Western Water Rights are Changing
July 12, 2002
In a reflection of the West's rapid growth, changing demographics and pressures from environmentalists, water in streams and rivers is being reserved for fishermen, kayakers and nature lovers -- largely at the expense of farmers and ranchers.
Water rights have always been a contentious issue in the West and a whole body of law has grown up defining them. Water scarcity led the West to develop water allocation laws far different from the rest of the country during the 19th century.
- In the West, anyone who diverts water for what the law calls "beneficial use" -- usually for agriculture or cities -- can obtain a right to that water even if he or she owns no land along the river or stream -- and those who first use the water generally keep their rights.
- Western water law also has traditionally had a "use it or lose it" penalty -- so that if a farmer or rancher fails to put water to "beneficial use," he can lose his right to it.
- Now, environmentalists and policymakers are increasingly arguing that leaving water in streams is a "beneficial use."
- While some farmers and ranchers tend to go along with the idea, most don't and they have allies in home building associations.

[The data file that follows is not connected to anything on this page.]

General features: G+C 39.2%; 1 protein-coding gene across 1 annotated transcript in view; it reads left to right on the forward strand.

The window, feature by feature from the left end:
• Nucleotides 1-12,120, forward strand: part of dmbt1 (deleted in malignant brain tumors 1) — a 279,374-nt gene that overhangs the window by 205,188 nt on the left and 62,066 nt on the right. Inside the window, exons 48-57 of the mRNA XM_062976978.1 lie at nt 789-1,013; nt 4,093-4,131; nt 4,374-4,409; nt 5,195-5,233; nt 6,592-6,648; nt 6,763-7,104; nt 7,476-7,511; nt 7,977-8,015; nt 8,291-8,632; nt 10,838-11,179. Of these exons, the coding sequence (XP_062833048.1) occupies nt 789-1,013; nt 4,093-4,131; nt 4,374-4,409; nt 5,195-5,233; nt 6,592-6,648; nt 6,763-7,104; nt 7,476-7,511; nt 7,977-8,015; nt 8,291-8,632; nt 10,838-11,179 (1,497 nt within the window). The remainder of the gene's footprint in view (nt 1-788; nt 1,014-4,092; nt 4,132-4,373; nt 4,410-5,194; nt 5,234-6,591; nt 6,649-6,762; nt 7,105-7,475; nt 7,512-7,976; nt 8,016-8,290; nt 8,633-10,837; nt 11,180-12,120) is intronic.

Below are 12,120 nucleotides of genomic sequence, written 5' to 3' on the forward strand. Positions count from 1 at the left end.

In Colorado, for example, tourism and recreation have become bigger industries than farming -- and they depend on water in streams for fishing, kayaking and other recreational purposes. Towns such as Golden, Vail, Breckenridge and Pueblo are fighting court cases to win the use of water in rivers for whitewater rafting courses.
Last year, Golden won the right to keep enough water in the stream that runs through the city to support kayaking. But that decision is being challenged by the Colorado Water Conservation Board, the state agency that oversees the development of water projects such as dams and reservoirs.
Whatever the outcome, the clash between agriculture and recreation is only the latest chapter in the long history of Western water wars.
Source: Tom Kenworthy, "West Sees Shift in Water Use," USA Today, July 12, 2002.
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